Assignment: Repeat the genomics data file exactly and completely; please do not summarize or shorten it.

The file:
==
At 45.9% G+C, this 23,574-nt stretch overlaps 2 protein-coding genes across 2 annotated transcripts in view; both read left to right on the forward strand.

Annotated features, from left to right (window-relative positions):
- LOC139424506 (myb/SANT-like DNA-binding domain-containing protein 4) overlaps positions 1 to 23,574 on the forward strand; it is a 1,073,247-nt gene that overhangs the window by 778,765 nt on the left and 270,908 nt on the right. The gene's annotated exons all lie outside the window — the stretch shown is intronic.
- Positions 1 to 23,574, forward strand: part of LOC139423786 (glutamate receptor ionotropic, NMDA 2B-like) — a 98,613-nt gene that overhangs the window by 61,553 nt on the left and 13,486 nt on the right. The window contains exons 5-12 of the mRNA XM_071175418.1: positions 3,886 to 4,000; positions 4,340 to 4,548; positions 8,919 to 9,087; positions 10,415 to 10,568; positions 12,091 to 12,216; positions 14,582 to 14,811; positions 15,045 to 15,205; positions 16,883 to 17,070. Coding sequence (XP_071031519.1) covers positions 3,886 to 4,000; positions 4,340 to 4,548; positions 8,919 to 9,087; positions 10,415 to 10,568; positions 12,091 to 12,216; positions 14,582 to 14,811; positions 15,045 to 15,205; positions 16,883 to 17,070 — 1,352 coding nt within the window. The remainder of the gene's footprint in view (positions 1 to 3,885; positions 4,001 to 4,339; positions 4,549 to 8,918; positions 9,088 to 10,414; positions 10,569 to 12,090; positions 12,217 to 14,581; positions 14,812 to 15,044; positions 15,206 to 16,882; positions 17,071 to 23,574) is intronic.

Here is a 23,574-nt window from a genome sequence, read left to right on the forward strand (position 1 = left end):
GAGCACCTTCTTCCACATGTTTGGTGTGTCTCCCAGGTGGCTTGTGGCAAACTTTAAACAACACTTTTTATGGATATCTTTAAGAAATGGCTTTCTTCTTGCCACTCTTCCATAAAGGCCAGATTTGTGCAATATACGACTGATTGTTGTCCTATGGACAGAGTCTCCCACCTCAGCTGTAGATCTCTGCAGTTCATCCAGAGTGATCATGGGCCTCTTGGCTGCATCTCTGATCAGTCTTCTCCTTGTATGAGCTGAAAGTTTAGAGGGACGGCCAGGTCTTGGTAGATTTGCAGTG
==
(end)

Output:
At 45.9% G+C, this 23,574-nt stretch overlaps 2 protein-coding genes across 2 annotated transcripts in view; both read left to right on the forward strand.

Annotated features, from left to right (window-relative positions):
- LOC139424506 (myb/SANT-like DNA-binding domain-containing protein 4) overlaps positions 1 to 23,574 on the forward strand; it is a 1,073,247-nt gene that overhangs the window by 778,765 nt on the left and 270,908 nt on the right. The gene's annotated exons all lie outside the window — the stretch shown is intronic.
- Positions 1 to 23,574, forward strand: part of LOC139423786 (glutamate receptor ionotropic, NMDA 2B-like) — a 98,613-nt gene that overhangs the window by 61,553 nt on the left and 13,486 nt on the right. The window contains exons 5-12 of the mRNA XM_071175418.1: positions 3,886 to 4,000; positions 4,340 to 4,548; positions 8,919 to 9,087; positions 10,415 to 10,568; positions 12,091 to 12,216; positions 14,582 to 14,811; positions 15,045 to 15,205; positions 16,883 to 17,070. Coding sequence (XP_071031519.1) covers positions 3,886 to 4,000; positions 4,340 to 4,548; positions 8,919 to 9,087; positions 10,415 to 10,568; positions 12,091 to 12,216; positions 14,582 to 14,811; positions 15,045 to 15,205; positions 16,883 to 17,070 — 1,352 coding nt within the window. The remainder of the gene's footprint in view (positions 1 to 3,885; positions 4,001 to 4,339; positions 4,549 to 8,918; positions 9,088 to 10,414; positions 10,569 to 12,090; positions 12,217 to 14,581; positions 14,812 to 15,044; positions 15,206 to 16,882; positions 17,071 to 23,574) is intronic.

Here is a 23,574-nt window from a genome sequence, read left to right on the forward strand (position 1 = left end):
GAGCACCTTCTTCCACATGTTTGGTGTGTCTCCCAGGTGGCTTGTGGCAAACTTTAAACAACACTTTTTATGGATATCTTTAAGAAATGGCTTTCTTCTTGCCACTCTTCCATAAAGGCCAGATTTGTGCAATATACGACTGATTGTTGTCCTATGGACAGAGTCTCCCACCTCAGCTGTAGATCTCTGCAGTTCATCCAGAGTGATCATGGGCCTCTTGGCTGCATCTCTGATCAGTCTTCTCCTTGTATGAGCTGAAAGTTTAGAGGGACGGCCAGGTCTTGGTAGATTTGCAGTG